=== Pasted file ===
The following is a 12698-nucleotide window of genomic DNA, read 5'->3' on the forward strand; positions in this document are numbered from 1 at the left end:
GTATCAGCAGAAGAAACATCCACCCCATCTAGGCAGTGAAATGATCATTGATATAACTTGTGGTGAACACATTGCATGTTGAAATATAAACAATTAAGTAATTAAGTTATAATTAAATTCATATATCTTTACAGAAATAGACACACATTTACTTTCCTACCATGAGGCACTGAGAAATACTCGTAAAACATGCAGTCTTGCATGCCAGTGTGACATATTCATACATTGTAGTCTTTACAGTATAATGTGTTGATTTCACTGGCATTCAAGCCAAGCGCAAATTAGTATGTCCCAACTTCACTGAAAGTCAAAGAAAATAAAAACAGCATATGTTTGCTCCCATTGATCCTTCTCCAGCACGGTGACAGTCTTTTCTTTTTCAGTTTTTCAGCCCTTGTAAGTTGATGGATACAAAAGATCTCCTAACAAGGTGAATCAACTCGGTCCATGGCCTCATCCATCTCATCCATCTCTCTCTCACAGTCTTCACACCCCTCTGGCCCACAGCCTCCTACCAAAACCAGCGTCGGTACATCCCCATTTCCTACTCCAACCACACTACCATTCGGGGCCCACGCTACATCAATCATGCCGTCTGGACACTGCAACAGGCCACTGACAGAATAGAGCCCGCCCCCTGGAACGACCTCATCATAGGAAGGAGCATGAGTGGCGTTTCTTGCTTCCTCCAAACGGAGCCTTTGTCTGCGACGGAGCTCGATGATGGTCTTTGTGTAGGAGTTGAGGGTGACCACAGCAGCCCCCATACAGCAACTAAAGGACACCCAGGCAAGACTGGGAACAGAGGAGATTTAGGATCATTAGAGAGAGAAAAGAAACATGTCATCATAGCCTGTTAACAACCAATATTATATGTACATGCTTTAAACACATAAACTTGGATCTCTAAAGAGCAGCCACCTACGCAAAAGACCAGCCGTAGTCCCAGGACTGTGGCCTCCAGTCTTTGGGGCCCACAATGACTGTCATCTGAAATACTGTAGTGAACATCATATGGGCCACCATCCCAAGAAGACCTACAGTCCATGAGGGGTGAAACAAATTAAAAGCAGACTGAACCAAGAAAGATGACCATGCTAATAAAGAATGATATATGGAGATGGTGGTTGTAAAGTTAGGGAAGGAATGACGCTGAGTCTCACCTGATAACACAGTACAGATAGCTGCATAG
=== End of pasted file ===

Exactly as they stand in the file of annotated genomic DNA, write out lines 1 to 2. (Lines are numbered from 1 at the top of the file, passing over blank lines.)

The following is a 12698-nucleotide window of genomic DNA, read 5'->3' on the forward strand; positions in this document are numbered from 1 at the left end:
GTATCAGCAGAAGAAACATCCACCCCATCTAGGCAGTGAAATGATCATTGATATAACTTGTGGTGAACACATTGCATGTTGAAATATAAACAATTAAGTAATTAAGTTATAATTAAATTCATATATCTTTACAGAAATAGACACACATTTACTTTCCTACCATGAGGCACTGAGAAATACTCGTAAAACATGCAGTCTTGCATGCCAGTGTGACATATTCATACATTGTAGTCTTTACAGTATAATGTGTTGATTTCACTGGCATTCAAGCCAAGCGCAAATTAGTATGTCCCAACTTCACTGAAAGTCAAAGAAAATAAAAACAGCATATGTTTGCTCCCATTGATCCTTCTCCAGCACGGTGACAGTCTTTTCTTTTTCAGTTTTTCAGCCCTTGTAAGTTGATGGATACAAAAGATCTCCTAACAAGGTGAATCAACTCGGTCCATGGCCTCATCCATCTCATCCATCTCTCTCTCACAGTCTTCACACCCCTCTGGCCCACAGCCTCCTACCAAAACCAGCGTCGGTACATCCCCATTTCCTACTCCAACCACACTACCATTCGGGGCCCACGCTACATCAATCATGCCGTCTGGACACTGCAACAGGCCACTGACAGAATAGAGCCCGCCCCCTGGAACGACCTCATCATAGGAAGGAGCATGAGTGGCGTTTCTTGCTTCCTCCAAACGGAGCCTTTGTCTGCGACGGAGCTCGATGATGGTCTTTGTGTAGGAGTTGAGGGTGACCACAGCAGCCCCCATACAGCAACTAAAGGACACCCAGGCAAGACTGGGAACAGAGGAGATTTAGGATCATTAGAGAGAGAAAAGAAACATGTCATCATAGCCTGTTAACAACCAATATTATATGTACATGCTTTAAACACATAAACTTGGATCTCTAAAGAGCAGCCACCTACGCAAAAGACCAGCCGTAGTCCCAGGACTGTGGCCTCCAGTCTTTGGGGCCCACAATGACTGTCATCTGAAATACTGTAGTGAACATCATATGGGCCACCATCCCAAGAAGACCTACAGTCCATGAGGGGTGAAACAAATTAAAAGCAGACTGAACCAAGAAAGATGACCATGCTAATAAAGAATGATATATGGAGATGGTGGTTGTAAAGTTAGGGAAGGAATGACGCTGAGTCTCACCTGATAACACAGTACAGATAGCTGCATAG